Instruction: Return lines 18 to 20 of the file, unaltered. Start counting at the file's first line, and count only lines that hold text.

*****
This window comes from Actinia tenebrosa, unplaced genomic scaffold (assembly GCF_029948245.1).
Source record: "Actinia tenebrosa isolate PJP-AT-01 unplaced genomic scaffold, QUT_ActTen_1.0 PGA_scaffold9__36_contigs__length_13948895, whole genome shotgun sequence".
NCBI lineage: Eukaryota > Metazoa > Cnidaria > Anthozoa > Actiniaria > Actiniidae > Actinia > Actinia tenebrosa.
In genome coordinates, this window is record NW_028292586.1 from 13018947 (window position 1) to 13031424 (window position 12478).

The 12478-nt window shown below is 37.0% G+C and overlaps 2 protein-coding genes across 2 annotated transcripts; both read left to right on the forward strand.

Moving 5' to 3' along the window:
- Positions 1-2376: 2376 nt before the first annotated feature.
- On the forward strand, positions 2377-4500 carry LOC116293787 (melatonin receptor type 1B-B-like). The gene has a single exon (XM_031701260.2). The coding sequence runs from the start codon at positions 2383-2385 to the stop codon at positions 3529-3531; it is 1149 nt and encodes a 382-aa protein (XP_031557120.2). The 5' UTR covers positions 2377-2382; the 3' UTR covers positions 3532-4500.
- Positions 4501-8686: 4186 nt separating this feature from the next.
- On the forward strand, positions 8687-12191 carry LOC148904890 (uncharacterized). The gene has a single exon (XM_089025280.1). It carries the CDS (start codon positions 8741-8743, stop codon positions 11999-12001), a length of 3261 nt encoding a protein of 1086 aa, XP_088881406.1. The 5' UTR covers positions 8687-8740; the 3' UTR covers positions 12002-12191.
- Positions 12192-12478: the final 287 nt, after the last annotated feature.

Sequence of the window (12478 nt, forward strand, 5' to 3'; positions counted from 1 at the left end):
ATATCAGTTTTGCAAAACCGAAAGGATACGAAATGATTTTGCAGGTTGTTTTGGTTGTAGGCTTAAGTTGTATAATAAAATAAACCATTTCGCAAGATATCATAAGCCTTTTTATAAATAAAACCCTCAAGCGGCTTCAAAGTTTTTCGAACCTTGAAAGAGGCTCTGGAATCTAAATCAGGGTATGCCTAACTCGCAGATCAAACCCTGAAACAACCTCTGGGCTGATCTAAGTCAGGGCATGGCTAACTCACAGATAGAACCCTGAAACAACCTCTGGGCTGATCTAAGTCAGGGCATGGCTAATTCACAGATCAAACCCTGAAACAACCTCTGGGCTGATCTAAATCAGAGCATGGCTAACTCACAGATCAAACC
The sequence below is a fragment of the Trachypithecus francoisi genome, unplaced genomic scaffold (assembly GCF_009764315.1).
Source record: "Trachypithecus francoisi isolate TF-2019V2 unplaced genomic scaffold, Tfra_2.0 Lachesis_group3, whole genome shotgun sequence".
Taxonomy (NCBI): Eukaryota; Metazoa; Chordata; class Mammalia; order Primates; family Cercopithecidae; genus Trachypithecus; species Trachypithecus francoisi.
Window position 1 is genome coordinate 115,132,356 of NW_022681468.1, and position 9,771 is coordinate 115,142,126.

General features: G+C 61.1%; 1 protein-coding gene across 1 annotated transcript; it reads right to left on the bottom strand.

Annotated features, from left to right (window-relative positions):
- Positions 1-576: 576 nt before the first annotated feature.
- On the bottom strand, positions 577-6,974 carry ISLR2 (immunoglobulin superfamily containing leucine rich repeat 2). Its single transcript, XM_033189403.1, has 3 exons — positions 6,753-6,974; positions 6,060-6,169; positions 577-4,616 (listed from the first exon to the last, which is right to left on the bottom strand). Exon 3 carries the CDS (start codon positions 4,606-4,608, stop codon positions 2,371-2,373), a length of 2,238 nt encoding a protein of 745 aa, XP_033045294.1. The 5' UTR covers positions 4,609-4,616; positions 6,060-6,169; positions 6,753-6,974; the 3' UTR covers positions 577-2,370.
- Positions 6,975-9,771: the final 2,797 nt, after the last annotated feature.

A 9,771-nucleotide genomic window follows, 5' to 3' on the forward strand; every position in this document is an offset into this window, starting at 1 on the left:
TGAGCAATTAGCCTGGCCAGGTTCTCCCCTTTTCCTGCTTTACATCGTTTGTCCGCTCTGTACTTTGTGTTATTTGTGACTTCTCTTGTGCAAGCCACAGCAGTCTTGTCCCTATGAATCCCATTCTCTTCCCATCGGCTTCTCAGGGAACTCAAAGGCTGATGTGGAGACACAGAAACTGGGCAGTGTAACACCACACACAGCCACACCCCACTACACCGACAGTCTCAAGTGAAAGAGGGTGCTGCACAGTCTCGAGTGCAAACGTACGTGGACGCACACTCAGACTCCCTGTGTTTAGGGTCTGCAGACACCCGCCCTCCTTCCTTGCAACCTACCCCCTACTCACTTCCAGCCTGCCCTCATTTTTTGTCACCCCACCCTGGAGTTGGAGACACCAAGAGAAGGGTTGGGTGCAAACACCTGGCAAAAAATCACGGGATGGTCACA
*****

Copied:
General features: G+C 61.1%; 1 protein-coding gene across 1 annotated transcript; it reads right to left on the bottom strand.

Annotated features, from left to right (window-relative positions):
- Positions 1-576: 576 nt before the first annotated feature.